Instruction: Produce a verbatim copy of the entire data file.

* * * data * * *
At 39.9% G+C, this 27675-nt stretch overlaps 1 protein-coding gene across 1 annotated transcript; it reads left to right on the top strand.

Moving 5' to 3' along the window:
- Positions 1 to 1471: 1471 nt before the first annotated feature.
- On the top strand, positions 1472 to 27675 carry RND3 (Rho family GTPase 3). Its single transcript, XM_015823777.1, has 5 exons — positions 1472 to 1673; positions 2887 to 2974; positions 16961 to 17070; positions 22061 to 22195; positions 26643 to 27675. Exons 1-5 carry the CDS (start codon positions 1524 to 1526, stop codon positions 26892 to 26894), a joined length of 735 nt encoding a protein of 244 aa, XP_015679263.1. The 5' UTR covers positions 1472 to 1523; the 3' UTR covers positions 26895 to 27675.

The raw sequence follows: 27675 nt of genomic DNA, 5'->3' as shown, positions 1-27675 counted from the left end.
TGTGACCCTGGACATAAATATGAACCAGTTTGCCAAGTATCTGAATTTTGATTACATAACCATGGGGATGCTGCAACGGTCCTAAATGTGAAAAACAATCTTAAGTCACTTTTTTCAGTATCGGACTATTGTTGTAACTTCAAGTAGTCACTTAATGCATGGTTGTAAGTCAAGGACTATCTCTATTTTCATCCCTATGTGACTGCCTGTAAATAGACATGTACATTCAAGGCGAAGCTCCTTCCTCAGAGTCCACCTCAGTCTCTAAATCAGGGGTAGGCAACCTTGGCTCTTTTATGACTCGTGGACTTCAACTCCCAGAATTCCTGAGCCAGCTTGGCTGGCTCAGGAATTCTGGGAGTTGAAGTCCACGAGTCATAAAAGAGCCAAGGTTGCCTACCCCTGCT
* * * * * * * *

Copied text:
At 39.9% G+C, this 27675-nt stretch overlaps 1 protein-coding gene across 1 annotated transcript; it reads left to right on the top strand.

Moving 5' to 3' along the window:
- Positions 1 to 1471: 1471 nt before the first annotated feature.
- On the top strand, positions 1472 to 27675 carry RND3 (Rho family GTPase 3). Its single transcript, XM_015823777.1, has 5 exons — positions 1472 to 1673; positions 2887 to 2974; positions 16961 to 17070; positions 22061 to 22195; positions 26643 to 27675. Exons 1-5 carry the CDS (start codon positions 1524 to 1526, stop codon positions 26892 to 26894), a joined length of 735 nt encoding a protein of 244 aa, XP_015679263.1. The 5' UTR covers positions 1472 to 1523; the 3' UTR covers positions 26895 to 27675.

The raw sequence follows: 27675 nt of genomic DNA, 5'->3' as shown, positions 1-27675 counted from the left end.
TGTGACCCTGGACATAAATATGAACCAGTTTGCCAAGTATCTGAATTTTGATTACATAACCATGGGGATGCTGCAACGGTCCTAAATGTGAAAAACAATCTTAAGTCACTTTTTTCAGTATCGGACTATTGTTGTAACTTCAAGTAGTCACTTAATGCATGGTTGTAAGTCAAGGACTATCTCTATTTTCATCCCTATGTGACTGCCTGTAAATAGACATGTACATTCAAGGCGAAGCTCCTTCCTCAGAGTCCACCTCAGTCTCTAAATCAGGGGTAGGCAACCTTGGCTCTTTTATGACTCGTGGACTTCAACTCCCAGAATTCCTGAGCCAGCTTGGCTGGCTCAGGAATTCTGGGAGTTGAAGTCCACGAGTCATAAAAGAGCCAAGGTTGCCTACCCCTGCT